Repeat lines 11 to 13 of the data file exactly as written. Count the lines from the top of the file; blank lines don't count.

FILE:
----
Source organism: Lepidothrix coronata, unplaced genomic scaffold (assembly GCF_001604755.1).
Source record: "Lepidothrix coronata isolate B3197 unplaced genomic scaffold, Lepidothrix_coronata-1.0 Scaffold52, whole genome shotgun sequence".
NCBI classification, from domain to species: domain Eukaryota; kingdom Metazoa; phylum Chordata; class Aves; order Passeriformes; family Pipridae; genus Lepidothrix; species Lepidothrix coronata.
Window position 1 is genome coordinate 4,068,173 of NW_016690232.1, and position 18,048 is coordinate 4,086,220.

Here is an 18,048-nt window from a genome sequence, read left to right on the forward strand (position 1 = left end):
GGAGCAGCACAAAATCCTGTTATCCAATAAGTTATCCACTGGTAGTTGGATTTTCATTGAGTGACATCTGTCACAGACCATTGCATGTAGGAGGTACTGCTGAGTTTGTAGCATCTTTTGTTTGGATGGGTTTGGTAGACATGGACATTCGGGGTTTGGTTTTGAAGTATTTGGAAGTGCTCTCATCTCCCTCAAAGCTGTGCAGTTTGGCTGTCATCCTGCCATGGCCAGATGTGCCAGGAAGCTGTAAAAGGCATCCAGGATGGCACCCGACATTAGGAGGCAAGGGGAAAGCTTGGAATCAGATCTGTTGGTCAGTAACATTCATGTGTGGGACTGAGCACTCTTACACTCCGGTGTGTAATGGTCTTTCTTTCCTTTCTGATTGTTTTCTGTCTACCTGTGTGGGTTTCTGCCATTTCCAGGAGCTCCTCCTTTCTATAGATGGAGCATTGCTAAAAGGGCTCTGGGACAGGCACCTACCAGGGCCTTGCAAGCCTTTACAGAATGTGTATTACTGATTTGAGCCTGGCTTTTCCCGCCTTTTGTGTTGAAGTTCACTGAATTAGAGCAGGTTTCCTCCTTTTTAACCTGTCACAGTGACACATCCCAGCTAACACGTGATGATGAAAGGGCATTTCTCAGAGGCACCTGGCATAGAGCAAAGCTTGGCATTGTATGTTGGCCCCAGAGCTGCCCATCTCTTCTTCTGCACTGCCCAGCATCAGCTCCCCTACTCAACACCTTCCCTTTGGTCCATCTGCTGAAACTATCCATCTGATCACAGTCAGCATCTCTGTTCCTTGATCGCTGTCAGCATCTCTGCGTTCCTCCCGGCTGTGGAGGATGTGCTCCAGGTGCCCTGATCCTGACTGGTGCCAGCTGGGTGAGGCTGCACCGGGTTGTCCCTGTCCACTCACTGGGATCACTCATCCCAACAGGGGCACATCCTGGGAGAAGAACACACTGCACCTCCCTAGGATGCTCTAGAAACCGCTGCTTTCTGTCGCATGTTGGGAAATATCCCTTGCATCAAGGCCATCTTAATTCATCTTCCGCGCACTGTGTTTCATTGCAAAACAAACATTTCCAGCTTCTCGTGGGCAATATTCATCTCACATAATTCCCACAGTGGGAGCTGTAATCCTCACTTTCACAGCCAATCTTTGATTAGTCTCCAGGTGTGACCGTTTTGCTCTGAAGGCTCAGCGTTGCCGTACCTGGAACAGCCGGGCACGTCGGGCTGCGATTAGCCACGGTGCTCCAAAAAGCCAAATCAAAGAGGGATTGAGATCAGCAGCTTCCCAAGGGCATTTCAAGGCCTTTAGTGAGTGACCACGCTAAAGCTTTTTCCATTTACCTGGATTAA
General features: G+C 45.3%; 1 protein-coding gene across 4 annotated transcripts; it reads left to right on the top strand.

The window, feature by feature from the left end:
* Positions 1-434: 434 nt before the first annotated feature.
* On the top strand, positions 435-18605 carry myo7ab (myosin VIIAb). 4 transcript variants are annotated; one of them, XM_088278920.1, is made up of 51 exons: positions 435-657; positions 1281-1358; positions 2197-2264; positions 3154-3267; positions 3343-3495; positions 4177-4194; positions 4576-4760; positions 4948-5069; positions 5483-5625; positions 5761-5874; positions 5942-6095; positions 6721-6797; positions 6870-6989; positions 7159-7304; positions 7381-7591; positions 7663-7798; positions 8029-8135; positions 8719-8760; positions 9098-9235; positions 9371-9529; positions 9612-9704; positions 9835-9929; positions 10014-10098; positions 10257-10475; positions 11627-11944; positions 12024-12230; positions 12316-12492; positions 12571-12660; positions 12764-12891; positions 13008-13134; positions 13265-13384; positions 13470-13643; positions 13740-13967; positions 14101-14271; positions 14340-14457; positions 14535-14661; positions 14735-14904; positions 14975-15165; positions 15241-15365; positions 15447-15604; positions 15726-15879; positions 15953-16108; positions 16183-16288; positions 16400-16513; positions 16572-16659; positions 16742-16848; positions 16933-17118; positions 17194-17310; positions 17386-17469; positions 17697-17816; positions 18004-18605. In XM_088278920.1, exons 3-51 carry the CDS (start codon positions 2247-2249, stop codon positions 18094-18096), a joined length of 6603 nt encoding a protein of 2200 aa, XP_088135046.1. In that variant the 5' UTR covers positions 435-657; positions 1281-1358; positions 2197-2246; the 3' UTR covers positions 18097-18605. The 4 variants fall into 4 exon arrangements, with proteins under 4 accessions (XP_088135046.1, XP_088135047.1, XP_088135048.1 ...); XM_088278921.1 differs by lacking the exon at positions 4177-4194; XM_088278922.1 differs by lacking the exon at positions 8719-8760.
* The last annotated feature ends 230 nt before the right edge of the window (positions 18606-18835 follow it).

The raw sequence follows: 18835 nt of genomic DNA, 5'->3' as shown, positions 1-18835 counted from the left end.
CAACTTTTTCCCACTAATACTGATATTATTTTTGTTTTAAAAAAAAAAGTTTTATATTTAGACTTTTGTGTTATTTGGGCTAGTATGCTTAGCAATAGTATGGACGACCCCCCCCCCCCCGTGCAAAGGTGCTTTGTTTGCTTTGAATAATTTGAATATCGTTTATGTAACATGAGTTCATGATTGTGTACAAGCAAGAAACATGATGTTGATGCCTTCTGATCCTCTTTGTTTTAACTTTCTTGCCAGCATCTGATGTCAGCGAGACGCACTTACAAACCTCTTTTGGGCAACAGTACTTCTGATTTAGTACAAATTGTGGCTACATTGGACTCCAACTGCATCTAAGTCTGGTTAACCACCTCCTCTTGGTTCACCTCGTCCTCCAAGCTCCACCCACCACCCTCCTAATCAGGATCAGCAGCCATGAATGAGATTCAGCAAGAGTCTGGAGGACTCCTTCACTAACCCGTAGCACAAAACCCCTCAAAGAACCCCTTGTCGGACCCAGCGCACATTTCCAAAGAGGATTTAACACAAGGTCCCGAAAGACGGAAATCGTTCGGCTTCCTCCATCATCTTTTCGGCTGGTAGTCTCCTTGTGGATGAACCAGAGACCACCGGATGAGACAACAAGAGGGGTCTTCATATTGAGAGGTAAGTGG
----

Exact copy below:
* The last annotated feature ends 230 nt before the right edge of the window (positions 18606-18835 follow it).

The raw sequence follows: 18835 nt of genomic DNA, 5'->3' as shown, positions 1-18835 counted from the left end.
CAACTTTTTCCCACTAATACTGATATTATTTTTGTTTTAAAAAAAAAAGTTTTATATTTAGACTTTTGTGTTATTTGGGCTAGTATGCTTAGCAATAGTATGGACGACCCCCCCCCCCCCGTGCAAAGGTGCTTTGTTTGCTTTGAATAATTTGAATATCGTTTATGTAACATGAGTTCATGATTGTGTACAAGCAAGAAACATGATGTTGATGCCTTCTGATCCTCTTTGTTTTAACTTTCTTGCCAGCATCTGATGTCAGCGAGACGCACTTACAAACCTCTTTTGGGCAACAGTACTTCTGATTTAGTACAAATTGTGGCTACATTGGACTCCAACTGCATCTAAGTCTGGTTAACCACCTCCTCTTGGTTCACCTCGTCCTCCAAGCTCCACCCACCACCCTCCTAATCAGGATCAGCAGCCATGAATGAGATTCAGCAAGAGTCTGGAGGACTCCTTCACTAACCCGTAGCACAAAACCCCTCAAAGAACCCCTTGTCGGACCCAGCGCACATTTCCAAAGAGGATTTAACACAAGGTCCCGAAAGACGGAAATCGTTCGGCTTCCTCCATCATCTTTTCGGCTGGTAGTCTCCTTGTGGATGAACCAGAGACCACCGGATGAGACAACAAGAGGGGTCTTCATATTGAGAGGTAAGTGG